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Why do wealthy investors and institutions pay millions of dollars in admission fees to get into hedge funds? Because hedging–or using investment strategies that reduce financial risk–works. Says Nadia Papagiannis, editor of Morningstar Alternative Investments Observer: “Defensive investing can improve your long-term results.”
So, why doesn’t everyone do it? Well, hedge funds represent “the ‘velvet rope’ of the investment community,” explains institutional investor Wayne P. Weddington III in his book, Do-It-Yourself Hedge Funds (Grand Central Publishing; $24.99). “Yes, you can be invited to the party, but the guest list is predicated on you having a bank balance of more than $5 million,” the SEC requirement for investing in an unregulated fund. Aside from expensive initial investments, hedge funds present other barriers for average investors. Their fees are quite steep; and liquidity is very low, as many funds put limits on your ability to withdraw your own money. Another downside: Because hedge funds are not regulated by the federal government, many of them operate under extreme secrecy. Even investors aren’t privy to all the ways their money is being used.
Fortunately, you no longer have to own your own Caribbean island to participate in hedge fund strategies. Thanks to a handful of newly popular investment products, you can employ hedging techniques in your own portfolio–at a relatively low cost.
According to Morningstar’s Papagiannis, an increasing number of mutual funds offer strategies that hedge fund managers typically follow. “With these mutual funds,” she says, “the minimum investment might be a few thousand dollars and you have daily liquidity. Fees are relatively high for mutual funds, but still much lower than what investors pay for hedge funds.”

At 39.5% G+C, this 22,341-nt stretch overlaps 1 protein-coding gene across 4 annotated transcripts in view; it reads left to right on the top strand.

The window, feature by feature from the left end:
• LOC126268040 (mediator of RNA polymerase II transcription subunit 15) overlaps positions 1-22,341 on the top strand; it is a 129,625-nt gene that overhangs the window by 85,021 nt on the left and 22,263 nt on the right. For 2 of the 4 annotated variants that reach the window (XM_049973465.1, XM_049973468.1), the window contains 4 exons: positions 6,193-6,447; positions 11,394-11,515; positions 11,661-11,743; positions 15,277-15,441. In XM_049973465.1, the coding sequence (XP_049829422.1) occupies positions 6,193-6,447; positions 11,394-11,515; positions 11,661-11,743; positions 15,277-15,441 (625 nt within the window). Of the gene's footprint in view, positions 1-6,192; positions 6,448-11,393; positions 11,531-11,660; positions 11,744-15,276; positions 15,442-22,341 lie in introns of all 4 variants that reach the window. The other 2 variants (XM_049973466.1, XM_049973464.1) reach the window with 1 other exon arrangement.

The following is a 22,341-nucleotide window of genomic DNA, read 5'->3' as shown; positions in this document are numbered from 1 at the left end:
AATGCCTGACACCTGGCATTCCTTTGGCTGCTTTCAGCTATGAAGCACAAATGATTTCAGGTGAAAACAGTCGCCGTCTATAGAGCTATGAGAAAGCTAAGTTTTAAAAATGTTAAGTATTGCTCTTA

Several types of investment vehicles deliver hedging strategies:
Long—short funds: Out of some $33 billion invested in “alternative mutual funds,” long—short funds have almost $28 billion. They use some of their assets to buy favored stocks and other investments; these are “long” positions, in industry lingo, because they’re owned by the funds, which will profit from price appreciation.
These funds also go short: they borrow securities expected to perform poorly and sell them at today’s prices. If those prices drop, the funds will buy back the securities at the lower price, return them to the lender, and thus clear a profit on the deal. In a bear market, when most stocks drop, profitable short positions can keep long—short funds from being clawed too badly.
“Most long—short funds are net long,” says Papagiannis, “because it’s easier and less risky to make money on the long side than on the short side, and because over the very long run the stock market has produced a positive real return.” If a fund is 60% long and 40% short, for example, it is 20% net long. It probably will participate partially in a bull market and not lose as heavily in a bear market.
Market neutral funds: These funds are designed to be neither net long nor net short. They attempt to add value by picking winners, on the long side, and by identifying laggards, on the short side.
Arbitrage funds: Funds in this category try to take advantage of market dislocations. In merger arbitrage, for example, a fund might buy the stock of the target company while shorting the shares of the acquirer. In convertible arbitrage, a fund might buy convertible bonds while shorting the stock of the company issuing the bonds. In these and other situations, the long—short structure provides downside protection while a skilled arbitrageur seeks to profit from mispriced assets.
How have these mutual funds performed? “They helped investors during the 2008 bear market,” says Papagiannis. The broad U.S. stock market (represented by the S&P 500 Index) lost 37% that year while the funds in Morningstar’s long—short category lost 15.4%, on average. That wasn’t a great performance but many investors would have been happy to lose only 15% in 2008.
Hedging against the downside usually means giving up some upside. Through the first 10 months of 2009, the long—short category gained only 7.5%, on average. During that time period, the S&P 500 was up more than 17% and the average domestic stock fund returned nearly 21%. Nevertheless, for the 22-month period (2008 plus 10 months of 2009), an investor would have been better off with the typical long—short fund than with the typical long-only domestic stock fund.